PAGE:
Now we just need a battery bank made out of tofu to make this practical…

  36. Toolboy says:

    Seriously hackaday, get a grip. Even is this weren’t bunk, your story is riddled with problems — $1/W has already been broken, longevity is one of THE major factors in the cost structure of cells, and developing nations are one of the major benefactors of the solar industry since they can largely bypass the need to scale an electrical infrastructure based on centralized production. Boo.

  37. Roman D says:

    I just wanted to comment on the “comment” about the surface area. I don’t know if you guys know but I did read an article where the researches ware using a “fuzzy” matterial that resulted in greater efficiency^2 … however I’d like to have a panel that didn’t need an haircut every few weeks, I forget to cut my already and I don’t need anther excuse for the home owner association to bug me with. “Sir would you please give your roof pannels a trim” …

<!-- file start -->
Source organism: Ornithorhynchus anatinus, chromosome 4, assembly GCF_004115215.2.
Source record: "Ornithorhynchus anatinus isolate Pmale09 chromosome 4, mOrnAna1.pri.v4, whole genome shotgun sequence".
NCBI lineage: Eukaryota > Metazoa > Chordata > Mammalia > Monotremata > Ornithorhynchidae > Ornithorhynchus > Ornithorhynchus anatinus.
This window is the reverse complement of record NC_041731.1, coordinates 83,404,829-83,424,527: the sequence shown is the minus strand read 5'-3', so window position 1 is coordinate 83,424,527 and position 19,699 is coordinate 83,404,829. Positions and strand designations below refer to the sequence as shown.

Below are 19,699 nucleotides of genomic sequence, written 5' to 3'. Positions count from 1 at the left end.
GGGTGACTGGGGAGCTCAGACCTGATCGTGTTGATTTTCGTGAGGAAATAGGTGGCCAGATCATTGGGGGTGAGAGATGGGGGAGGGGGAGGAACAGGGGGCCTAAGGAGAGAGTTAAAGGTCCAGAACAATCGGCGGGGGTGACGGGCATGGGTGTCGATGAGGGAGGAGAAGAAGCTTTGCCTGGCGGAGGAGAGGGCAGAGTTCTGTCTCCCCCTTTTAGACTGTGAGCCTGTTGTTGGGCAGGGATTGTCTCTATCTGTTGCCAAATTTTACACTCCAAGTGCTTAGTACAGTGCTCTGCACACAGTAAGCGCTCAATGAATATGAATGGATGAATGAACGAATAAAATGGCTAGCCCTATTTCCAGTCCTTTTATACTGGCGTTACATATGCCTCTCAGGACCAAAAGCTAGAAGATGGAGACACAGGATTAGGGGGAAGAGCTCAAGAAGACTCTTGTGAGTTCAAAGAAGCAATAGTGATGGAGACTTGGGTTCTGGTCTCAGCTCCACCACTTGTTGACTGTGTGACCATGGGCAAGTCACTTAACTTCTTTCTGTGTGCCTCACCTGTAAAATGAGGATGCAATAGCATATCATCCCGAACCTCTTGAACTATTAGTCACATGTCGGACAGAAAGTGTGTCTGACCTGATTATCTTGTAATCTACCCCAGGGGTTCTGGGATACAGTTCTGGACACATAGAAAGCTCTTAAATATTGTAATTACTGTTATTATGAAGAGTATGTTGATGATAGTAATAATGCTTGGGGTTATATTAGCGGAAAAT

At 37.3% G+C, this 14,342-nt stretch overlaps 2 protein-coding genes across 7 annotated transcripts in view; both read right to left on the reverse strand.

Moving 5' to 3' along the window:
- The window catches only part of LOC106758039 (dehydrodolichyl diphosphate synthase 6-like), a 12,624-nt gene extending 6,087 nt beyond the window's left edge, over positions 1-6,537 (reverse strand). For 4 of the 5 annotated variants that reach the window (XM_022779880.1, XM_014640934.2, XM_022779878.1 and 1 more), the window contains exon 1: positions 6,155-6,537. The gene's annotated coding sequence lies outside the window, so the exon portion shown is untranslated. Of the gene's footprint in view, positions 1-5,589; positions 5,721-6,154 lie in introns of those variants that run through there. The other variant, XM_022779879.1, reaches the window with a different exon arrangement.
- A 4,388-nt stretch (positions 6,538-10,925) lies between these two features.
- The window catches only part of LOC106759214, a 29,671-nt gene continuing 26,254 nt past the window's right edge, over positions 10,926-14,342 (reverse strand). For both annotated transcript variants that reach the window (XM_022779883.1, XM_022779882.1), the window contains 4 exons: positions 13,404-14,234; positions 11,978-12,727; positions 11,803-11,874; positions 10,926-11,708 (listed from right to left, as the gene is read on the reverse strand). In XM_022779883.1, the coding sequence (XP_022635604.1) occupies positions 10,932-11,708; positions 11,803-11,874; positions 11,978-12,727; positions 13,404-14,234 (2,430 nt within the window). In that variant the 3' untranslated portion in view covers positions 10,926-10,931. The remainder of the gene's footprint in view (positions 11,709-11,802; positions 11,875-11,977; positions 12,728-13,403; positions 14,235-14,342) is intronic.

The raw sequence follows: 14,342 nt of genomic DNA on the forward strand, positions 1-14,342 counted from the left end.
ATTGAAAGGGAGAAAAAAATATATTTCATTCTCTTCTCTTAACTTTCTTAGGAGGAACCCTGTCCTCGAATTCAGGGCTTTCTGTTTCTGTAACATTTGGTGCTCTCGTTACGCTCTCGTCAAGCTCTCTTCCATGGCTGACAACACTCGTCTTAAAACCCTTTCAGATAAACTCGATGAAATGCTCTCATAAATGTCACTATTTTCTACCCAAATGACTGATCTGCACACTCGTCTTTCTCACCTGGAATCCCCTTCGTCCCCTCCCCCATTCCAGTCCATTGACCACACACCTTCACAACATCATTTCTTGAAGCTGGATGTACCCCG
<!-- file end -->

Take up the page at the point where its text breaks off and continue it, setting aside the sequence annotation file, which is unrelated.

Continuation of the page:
… passer by “get your house a haircut hipie!”

  38. Patrick says:

    Needs more arduino.

    Hairy Arduino…I think he owns a pizza place down the street.

  39. Frank says:

    lol strider_mt2k! You made me ROFL! :)

  40. threepointone says:

    The nature link is complete bs. PDFs on nature precedings are not peer-reviewed at all–they likely did this to make themselves look legitmate. I’m pretty sure they measured something wrong.

  41. Mike says:

    O.K. Here is a stupid question. Can anyone tell me why the ‘scope’ display in the pdf figure is showing an AC waveform? Shouldn’t the output from a ‘solar cell’ be DC.